Conceivably a developer could file an application for a state culvert permit to be used as part of a frac sand mine, attach a map of the potential land and prevent any additional local regulation for any of the parcels of land used for that purpose.

AB 582 eliminates the requirement that the parcels be adjacent – meaning the developer could seek a culvert or driveway permit and develop several thousand acres scattered in another town and freeze zoning for all those parcels. The bill also gives “vested rights” retroactively.

If passed into law, AB 582 would apply to any project not yet been finally approved by the time the bill is passed. The bill would also apply to any “pending” court cases.

The bill also directs the courts “to resolve any ambiguity in a matter involving a zoning ordinance or shoreland zoning ordinance in favor of the free use of private property.” Can the legislature direct the courts how to resolve a case?

There are a few more provisions in AB 582 related to local authority.

The bill would prohibit a county from taking a breather (development moratorium) while a comprehensive zoning amendment or a burgeoning development previously unanticipated is studied and thoughtfully considered.

Local government must notify every landowner of every property affected by a zoning change. They no longer have to keep a list of people who asked to be notified of zoning changes. The county cannot charge the developer or anyone else for the cost of providing the notification.

A town’s comprehensive plan may not prohibit any use specified as a conditional use in a zoning ordinance enacted by a town. Here I think of a town acting to prohibit sand mines allowed by conditional use permits.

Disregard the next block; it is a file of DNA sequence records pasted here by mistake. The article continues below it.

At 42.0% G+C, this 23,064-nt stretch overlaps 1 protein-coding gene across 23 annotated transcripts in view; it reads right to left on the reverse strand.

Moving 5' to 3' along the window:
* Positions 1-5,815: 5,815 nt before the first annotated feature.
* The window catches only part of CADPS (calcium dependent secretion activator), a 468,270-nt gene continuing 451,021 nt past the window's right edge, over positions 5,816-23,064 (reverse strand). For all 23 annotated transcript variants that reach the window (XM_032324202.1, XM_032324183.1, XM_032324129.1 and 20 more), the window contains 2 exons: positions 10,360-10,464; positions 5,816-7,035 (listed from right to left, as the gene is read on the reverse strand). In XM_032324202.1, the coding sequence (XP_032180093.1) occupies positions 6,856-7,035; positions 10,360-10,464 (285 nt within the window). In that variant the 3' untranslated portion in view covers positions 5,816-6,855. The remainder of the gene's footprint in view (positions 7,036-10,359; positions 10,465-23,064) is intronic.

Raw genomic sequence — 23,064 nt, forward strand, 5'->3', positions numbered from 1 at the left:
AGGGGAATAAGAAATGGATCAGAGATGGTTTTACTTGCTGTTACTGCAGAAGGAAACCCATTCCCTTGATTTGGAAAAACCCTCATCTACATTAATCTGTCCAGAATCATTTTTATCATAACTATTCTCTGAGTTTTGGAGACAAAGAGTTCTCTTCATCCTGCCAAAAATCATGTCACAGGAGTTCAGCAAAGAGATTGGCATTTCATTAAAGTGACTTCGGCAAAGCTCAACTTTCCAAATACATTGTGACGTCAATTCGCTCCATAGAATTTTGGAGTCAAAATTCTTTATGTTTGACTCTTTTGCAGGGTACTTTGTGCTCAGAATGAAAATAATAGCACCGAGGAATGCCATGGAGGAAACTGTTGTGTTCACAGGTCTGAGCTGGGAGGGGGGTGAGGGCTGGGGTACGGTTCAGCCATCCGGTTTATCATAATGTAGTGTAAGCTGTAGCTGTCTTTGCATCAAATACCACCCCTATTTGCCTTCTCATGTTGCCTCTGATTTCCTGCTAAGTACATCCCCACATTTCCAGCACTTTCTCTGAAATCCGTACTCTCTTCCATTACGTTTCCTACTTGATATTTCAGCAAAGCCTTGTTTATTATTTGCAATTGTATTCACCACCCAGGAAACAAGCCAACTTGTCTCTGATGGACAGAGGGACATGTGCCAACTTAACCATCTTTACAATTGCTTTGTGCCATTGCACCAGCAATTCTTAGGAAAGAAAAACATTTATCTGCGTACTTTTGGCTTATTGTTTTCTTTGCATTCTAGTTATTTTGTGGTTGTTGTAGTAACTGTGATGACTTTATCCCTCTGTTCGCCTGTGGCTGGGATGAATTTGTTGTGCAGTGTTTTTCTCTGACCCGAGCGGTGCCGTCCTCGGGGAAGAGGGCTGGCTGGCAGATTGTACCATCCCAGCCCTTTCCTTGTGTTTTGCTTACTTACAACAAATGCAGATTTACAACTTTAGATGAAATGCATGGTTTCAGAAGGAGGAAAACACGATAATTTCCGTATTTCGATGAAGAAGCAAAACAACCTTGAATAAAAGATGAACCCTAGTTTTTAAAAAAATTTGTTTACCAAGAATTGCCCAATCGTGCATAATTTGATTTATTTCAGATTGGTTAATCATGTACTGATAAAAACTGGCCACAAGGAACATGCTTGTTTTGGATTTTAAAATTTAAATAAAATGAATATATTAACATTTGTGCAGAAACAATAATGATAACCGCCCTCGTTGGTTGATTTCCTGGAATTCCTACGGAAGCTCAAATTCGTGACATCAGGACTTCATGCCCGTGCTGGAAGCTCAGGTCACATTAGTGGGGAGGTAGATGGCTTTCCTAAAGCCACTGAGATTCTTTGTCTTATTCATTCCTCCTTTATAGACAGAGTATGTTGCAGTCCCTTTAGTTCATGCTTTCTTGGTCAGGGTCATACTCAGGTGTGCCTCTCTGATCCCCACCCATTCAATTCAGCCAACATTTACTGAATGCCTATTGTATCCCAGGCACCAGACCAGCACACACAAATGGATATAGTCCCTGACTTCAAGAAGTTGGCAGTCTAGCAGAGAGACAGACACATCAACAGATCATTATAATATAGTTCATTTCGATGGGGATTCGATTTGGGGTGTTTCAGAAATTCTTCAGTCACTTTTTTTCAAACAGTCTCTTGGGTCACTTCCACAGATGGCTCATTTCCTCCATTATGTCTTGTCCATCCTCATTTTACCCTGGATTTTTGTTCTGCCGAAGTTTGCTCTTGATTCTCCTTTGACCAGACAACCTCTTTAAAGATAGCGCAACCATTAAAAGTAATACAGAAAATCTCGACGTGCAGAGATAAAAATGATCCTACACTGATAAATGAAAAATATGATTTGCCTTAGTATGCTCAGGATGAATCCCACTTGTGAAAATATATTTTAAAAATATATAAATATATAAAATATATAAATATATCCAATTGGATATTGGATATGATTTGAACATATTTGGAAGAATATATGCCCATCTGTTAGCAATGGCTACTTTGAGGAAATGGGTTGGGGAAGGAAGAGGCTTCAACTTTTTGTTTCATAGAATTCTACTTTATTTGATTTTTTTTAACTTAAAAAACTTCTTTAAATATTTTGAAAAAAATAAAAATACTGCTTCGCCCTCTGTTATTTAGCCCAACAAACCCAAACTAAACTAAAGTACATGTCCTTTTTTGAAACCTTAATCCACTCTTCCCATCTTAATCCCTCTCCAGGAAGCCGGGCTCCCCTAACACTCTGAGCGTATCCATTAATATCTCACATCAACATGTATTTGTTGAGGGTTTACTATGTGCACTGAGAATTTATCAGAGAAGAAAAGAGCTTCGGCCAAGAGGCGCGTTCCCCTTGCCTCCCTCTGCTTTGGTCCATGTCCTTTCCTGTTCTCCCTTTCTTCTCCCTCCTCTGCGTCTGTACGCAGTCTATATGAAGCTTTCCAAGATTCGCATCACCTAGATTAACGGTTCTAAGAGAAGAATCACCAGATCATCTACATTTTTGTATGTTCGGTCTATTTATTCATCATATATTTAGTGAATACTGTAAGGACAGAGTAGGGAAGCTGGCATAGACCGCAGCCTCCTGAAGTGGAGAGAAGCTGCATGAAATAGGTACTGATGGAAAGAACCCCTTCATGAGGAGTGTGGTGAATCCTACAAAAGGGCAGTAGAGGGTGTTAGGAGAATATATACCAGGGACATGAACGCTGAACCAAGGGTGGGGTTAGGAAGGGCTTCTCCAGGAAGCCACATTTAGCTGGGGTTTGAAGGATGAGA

The bill makes “down zoning” more difficult by requiring a three-quarters vote. Because most towns have only three supervisors, it is actually a unanimous vote. Requiring a unanimous vote is unprecedented in town government and likely all local government.

Land awaiting development would be taxed according to its prior use (agriculture, forest, etc.) rather than an assessment of its true value.

One consequence of this bill is to create a race between a developer, builder or contractor against local government. If the developer can get the project started before the final action is taken on a change made by local government, an inappropriate “non-conforming use” is created and may continue indefinitely.

The filing of a seemingly minor permit can trigger a freeze in all local regulation. This bill would eliminate the ability of local government to respond to an unanticipated major development or change in land use. All I can think is that few, if any of us, anticipated in 2008 the “sand rush” beginning in 2010. What new use for land might emerge that is not now codified in existing zoning ordinances?

Land use ordinances, zoning, subdivision regulations, shoreland zoning restrictions all came about to protect our communities from willy-nilly development. We wanted a nice place to live and raise our families. People do not want industrial sites like fireworks factories next door to their piece of paradise.

This bill takes away the collective rights of the community and the individual rights of landowners adjacent to developers. The bill gives rights to developers who may not live anywhere near the development from which they will profit.